Tamper with the DNA of future generations? I had always thought this was a moral line in the sand that would never be crossed — that it had been inscribed with weighty moral force by the pioneers of genetic engineering in the 1970s.
I was mistaken.
The era of genetic engineering began in 1972, when Paul Berg at Stanford University learnt to cut and paste DNA from one virus to another. Dubbed the father of genetic engineering, he realised he’d opened Pandora’s box. People were worried: would scientists create monsters?
Berg called for a moratorium and organised the 1975 Asilomar Conference on Recombinant DNA. Amidst the windswept Monterey pines and crashing waves of California’s coast, 140 scientists, lawyers, journalists and ethicists discussed the potential dangers of GM microbes and came up with guidelines to safely contain them.
I had thought that was the moment when the line in the sand was drawn: thou shalt not tamper with the DNA of a human sperm, egg or a newly formed embryo. But on probing, I find no evidence. “There wasn’t a moral line in the sand,” Asilomar co-organiser David Baltimore, now an emeritus professor at California Institute of Technology, told me. “There was the simple recognition we were not techically in a position to consider such a thing”.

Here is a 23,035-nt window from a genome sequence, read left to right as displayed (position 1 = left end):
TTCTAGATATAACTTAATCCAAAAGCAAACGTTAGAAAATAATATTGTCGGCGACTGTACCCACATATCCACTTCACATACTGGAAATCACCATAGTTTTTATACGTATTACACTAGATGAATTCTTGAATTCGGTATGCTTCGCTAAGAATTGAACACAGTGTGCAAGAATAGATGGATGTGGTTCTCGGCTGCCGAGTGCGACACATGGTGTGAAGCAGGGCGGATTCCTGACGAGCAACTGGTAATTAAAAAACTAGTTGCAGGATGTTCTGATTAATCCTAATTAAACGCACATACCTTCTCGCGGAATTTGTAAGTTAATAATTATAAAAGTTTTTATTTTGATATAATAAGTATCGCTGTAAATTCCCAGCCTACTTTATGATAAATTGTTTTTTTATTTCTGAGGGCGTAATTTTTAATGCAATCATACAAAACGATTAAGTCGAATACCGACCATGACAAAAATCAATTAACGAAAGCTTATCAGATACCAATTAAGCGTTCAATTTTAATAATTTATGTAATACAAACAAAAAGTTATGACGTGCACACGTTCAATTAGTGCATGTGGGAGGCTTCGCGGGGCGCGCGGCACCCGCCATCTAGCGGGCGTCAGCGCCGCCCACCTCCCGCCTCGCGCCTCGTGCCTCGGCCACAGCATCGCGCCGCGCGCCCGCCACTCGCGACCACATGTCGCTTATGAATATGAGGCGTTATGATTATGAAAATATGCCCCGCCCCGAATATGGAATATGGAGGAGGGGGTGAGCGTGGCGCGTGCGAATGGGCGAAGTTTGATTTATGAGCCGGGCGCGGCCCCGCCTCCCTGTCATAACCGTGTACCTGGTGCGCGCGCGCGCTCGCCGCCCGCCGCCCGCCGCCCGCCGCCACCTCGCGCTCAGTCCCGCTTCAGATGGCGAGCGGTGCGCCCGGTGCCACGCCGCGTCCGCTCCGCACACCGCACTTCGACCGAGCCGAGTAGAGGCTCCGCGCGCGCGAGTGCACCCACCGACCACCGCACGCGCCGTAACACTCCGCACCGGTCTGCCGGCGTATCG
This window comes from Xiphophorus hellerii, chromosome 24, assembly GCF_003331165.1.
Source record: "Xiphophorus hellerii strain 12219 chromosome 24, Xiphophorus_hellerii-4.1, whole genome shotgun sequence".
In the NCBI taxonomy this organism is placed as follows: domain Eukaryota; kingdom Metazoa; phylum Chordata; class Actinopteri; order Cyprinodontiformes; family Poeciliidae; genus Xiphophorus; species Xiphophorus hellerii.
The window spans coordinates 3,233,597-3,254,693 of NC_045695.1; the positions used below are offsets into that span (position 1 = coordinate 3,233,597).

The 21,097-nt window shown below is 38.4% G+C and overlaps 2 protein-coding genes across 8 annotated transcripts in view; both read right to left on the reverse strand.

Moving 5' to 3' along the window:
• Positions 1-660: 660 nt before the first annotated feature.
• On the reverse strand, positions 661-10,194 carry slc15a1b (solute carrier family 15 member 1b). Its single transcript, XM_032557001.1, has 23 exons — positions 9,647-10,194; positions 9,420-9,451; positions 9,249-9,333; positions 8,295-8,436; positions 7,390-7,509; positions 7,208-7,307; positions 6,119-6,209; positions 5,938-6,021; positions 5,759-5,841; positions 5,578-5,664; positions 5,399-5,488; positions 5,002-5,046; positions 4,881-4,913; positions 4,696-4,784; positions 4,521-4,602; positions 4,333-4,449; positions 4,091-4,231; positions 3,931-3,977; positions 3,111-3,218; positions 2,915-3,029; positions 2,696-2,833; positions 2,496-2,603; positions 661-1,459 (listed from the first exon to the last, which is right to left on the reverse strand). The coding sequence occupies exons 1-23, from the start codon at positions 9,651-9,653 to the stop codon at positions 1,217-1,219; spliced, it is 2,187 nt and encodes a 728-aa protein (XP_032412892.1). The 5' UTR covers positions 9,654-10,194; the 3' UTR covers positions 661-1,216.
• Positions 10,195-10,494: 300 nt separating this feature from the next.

Nevertheless, since then many countries have considered germ-line gene modification beyond the pale, and enshrined this belief in legislation.
For decades, the regulatory harness held firm. We’ve had genetically-modified bacteria that produce our drugs, pest-resistant cotton, goats producing spider silk in their milk, gene therapy trials for sick people. But no tampering with the human gene pool.
Until April of last year. Making use of the new CRISPR technique – so accurate it has been named genetic editing rather than engineering – Chinese researchers “edited” the DNA of unviable human embryos to correct a gene that causes severe anaemia.
Sure enough, it sounded the alarm bells.
Jennifer Doudna, the Berkeley scientist who developed CRISPR in 2013, said she’d stopped sleeping at night. NIH head Francis Collins condemned the trespass saying it was “viewed almost universally as a line that should not be crossed”.
But it’s certainly not a universal reaction. Like Oxford ethicist Julian Savulescu, author of our cover story, Baltimore agrees there is a strong moral case for editing the human germ line. In a bookend to Asilomar, he and Berg helped organise an international meeting of scientists in Washington last December to discuss the ethical implications of the tool. “It’s not ready for prime time now, but it’s only years off,” he says.
“We should be thinking about it.”
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